Making the new birth our emphasis elevates what God does in us to the level of what He does for us. It subordinates what God does for us to what He does in us. Faith always points away from the believing subject to Christ, the Object of faith. Instead of saying, “I am born again,” faith says, “Christ lived and died for me.” Rather than saying, “He is a born-again believer,” why not say “He trusts in the doing and dying of Christ”?

    Faith is not directed to what has happened in the believer but what has happened for the believer. Faith looks out and not in, up and not down (Col. 3:1 If then you have been raised with Christ, seek the things that are above, where Christ is, seated at the right hand of God. 2 Set your minds on things that are above, not on things that are on earth. 3 For you have died, and your life is hidden with Christ in God. 4 When Christ who is your life appears, then you also will appear with him in glory)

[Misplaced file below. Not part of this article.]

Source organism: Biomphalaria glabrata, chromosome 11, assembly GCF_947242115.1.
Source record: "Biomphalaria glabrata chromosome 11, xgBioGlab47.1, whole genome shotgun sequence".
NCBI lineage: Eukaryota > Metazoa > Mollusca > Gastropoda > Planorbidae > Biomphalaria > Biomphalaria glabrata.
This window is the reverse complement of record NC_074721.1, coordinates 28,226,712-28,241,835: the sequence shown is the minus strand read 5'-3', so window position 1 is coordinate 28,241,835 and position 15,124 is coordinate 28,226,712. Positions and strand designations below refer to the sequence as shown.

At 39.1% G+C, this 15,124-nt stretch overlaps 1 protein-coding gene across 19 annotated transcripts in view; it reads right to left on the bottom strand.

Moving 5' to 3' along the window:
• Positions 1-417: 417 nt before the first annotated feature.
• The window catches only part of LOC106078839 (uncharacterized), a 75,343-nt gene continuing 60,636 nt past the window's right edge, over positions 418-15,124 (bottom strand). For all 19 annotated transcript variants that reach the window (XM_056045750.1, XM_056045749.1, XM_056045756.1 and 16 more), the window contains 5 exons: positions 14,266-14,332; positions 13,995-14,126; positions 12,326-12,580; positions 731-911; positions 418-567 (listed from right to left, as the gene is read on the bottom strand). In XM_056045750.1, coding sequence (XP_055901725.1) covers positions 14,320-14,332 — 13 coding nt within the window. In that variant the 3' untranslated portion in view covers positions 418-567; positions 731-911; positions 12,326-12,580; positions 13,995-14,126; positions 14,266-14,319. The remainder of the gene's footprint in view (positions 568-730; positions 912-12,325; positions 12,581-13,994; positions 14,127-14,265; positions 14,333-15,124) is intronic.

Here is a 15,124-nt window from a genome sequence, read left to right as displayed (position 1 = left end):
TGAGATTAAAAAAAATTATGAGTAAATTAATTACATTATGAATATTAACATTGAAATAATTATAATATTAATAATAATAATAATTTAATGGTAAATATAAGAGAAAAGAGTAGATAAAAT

Much evangelicalism gives the impression that God accepts a person on the ground that he is born again. But this is not biblical. Evangelicals desperately need to properly relate the doing and dying of Christ to the work of the Spirit. The subordination of the work of Christ to the work of the Spirit is all too common. Much of our teaching here has more affinity with Rome than with the Reformation. The sole ground of acceptance with God is the doing and dying of Jesus Christ alone.

    Does God give His Holy Spirit to one who is not yet justified, or does God justify before He gives His Holy Spirit? Further, what is the nature of the change which regeneration brings? Is it a “physical” change? First, the sovereignty of God in the matter of regeneration is incontestable. Both Mary and Nicodemus ask, “How can this be?” Both Gabriel and Jesus point to the sovereign operation of the Holy Spirit (Luke 1:35; John 3:5-8). Mary’s song recognizes the sovereignty of God in the miracle of the new creation in Jesus Christ (Luke 1:46-55).